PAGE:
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Sci-Fi Books to Tempt Readers, Fans

From traditional novels to a fan's dictionary of science fiction terms, this other-world genre has become more literary and less specialized

By Paul A. WilliamsPaul O. Williams, who teaches English at DeAnza College in Cupertino, Calif., is the author of eight science fiction novels. / January 31, 1992

SCIENCE fiction today is less distinct as a genre than it was in the past. Once it was a hurly-burly fiction of fast reads, new ideas, tech-fixes, space operas, and masculine adventure, with minimal characterization and carelessly woven plots. It was published in pulp magazine or paperbacks, and the readership was specialized.

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While science fiction retains many of its former proclivities, it has become increasingly literary: Its characterizations are often stronger, and it is often published in expensive hard covers for a more general market.

The science-fiction-consuming public may be roughly divided into readers and fans. Readers read. Fans often do that, too. But they also form societies, hold conventions, start "fanzines" (minor circulation periodicals), masquerade as their favorite characters, and have parties. For some fans, reading is quite extraneous. Fandom is a huge family, embracing and tolerant, a subculture for the bemused, a means of giving the impersonal urban scene faces and names.

Naturally fans (or "fen," as they often call themselves) have developed their own vocabulary. And now in Roberta Rogow's Futurespeak: A Fan's Guide to the Language of Science Fiction (Paragon House, 408 pp., $24.95) fans have their own dictionary. Much of its content defines scientific terms or concepts common to the genre, such as an "ansible" or a "hive-mind." But fannish peculiarities, such as a "genzine," to "GAFIA" or to "grok," are also included. Anyone perusing this volume will see how huge this i nternational subculture has become and how curious is the combination of intellectual pursuit and sheer zaniness included in fandom.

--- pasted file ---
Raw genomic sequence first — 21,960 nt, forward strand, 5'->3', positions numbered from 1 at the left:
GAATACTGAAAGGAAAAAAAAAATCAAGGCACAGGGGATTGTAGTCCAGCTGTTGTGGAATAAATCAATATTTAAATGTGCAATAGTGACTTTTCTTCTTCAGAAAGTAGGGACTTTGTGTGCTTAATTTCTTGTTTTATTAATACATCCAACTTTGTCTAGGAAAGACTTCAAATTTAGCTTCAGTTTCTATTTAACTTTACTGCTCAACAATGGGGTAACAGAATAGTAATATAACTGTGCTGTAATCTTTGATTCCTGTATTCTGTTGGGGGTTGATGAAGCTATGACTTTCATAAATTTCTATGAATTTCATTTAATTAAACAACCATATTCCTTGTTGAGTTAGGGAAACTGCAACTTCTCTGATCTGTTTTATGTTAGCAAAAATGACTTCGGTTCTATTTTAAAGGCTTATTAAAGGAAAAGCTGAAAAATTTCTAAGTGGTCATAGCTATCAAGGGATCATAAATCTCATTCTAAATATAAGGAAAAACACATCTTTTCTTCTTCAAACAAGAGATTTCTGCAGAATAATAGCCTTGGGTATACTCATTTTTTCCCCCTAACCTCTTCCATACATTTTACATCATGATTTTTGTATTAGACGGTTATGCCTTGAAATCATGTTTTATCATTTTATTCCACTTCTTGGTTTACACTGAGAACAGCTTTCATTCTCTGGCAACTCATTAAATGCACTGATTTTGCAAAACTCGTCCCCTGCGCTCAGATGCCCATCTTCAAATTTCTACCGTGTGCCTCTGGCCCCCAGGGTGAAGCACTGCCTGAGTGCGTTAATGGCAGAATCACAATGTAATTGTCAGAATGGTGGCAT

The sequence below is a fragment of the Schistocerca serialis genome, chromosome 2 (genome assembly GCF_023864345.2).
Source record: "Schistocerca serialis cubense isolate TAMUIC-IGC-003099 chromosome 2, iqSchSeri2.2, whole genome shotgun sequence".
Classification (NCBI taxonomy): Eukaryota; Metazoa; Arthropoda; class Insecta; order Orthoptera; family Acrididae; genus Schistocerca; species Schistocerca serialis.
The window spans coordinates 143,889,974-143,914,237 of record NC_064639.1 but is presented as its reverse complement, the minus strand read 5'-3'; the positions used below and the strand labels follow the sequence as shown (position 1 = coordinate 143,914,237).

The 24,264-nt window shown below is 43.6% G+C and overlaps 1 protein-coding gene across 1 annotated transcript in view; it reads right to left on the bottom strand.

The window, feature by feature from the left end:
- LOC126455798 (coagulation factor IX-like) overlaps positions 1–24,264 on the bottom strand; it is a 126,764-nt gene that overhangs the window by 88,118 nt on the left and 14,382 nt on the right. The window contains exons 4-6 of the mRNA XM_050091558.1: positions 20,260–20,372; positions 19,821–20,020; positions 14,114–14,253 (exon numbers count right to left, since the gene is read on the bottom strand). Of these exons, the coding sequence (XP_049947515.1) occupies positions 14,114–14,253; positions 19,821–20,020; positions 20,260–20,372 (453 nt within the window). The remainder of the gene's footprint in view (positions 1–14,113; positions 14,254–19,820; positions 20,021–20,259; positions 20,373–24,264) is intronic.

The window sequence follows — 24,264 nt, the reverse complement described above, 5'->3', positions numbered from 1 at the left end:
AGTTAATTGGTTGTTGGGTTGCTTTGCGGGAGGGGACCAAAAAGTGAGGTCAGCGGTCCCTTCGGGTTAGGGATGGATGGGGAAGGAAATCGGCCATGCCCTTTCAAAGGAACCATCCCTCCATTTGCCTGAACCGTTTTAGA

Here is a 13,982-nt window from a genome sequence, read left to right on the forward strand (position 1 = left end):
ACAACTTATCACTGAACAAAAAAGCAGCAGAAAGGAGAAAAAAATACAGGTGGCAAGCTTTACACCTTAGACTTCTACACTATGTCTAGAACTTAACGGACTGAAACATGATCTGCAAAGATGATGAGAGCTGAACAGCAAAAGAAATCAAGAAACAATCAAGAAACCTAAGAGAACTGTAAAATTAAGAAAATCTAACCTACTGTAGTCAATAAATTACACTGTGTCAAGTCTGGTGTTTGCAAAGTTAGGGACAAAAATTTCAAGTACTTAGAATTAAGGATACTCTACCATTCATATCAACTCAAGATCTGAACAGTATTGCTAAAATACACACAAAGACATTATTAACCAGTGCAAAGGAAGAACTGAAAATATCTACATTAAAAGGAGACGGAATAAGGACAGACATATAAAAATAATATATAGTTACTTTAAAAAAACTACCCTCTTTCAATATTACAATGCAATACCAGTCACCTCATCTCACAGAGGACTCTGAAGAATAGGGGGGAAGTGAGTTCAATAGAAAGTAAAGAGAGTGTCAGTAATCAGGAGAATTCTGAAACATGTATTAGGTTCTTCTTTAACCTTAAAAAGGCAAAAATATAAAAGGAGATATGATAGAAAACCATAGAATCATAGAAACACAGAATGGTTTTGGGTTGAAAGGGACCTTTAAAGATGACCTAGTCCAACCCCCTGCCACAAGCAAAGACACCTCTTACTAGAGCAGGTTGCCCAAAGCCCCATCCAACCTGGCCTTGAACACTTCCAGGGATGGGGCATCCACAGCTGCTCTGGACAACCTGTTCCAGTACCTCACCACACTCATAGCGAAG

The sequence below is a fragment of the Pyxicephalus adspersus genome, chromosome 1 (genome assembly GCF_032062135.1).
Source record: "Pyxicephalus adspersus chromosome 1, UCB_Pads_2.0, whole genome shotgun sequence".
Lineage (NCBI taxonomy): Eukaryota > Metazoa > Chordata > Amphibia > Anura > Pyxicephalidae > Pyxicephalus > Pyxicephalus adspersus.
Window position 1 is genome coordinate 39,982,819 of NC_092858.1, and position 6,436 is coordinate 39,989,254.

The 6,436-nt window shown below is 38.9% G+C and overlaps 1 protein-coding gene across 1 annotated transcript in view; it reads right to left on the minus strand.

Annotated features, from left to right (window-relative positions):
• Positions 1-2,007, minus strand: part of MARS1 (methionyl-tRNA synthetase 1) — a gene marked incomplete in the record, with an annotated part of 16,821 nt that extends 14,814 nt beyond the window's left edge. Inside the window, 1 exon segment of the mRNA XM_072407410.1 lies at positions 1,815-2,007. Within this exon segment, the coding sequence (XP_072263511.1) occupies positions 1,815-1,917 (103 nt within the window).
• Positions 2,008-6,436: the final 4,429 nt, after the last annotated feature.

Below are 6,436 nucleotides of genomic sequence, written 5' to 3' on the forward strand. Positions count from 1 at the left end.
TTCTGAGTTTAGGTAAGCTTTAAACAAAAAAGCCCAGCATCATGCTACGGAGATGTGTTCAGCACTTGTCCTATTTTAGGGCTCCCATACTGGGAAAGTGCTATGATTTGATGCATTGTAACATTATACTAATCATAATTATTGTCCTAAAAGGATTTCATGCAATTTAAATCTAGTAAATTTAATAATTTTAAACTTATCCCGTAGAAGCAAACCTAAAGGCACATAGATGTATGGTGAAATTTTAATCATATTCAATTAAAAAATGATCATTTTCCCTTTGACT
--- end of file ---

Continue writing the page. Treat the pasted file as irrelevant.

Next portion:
But the traditional devotion to a series format has, if anything, increased, both for purely commercial reasons and to build mere stories into sagas. After all, adventure with a grand sweep is a love of this genre. Typical of such endeavors is Orson Scott Card's Xenocide (TOR, 394 pp., $21.95), the third book in his Ender series, preceded by his popular "Ender's Game" and "Speaker for the Dead."

Card continues the story of Andrew Wiggin, on the planet Lusitania, with its three sapient but widely different species. Their struggles with one another are severe enough, but the overall threat offered by the Starways Congress, invisible yet a strong presence in the novel, supplies their most severe problem. The Congress is alarmed by the virus descolada, which has invaded all who live on Lusitania, and which, if borne throughout the universe, could infect and destroy all life.

Their solution is to send a fleet to destroy Lusitania. Wiggin forestalls this with the aid of Jane, a vastly complex (and hardly believable) electronic intelligence that has cut all communications among the wide-flung segments of the Starways Congress.

The Congress seeks to discover and disarm this threat by using Qing-jao, a genetically programmed compulsive from the planet Path, to explore the identity of the entity Jane. Curiously, it is in this subplot that the novel achieves its exquisite pathos.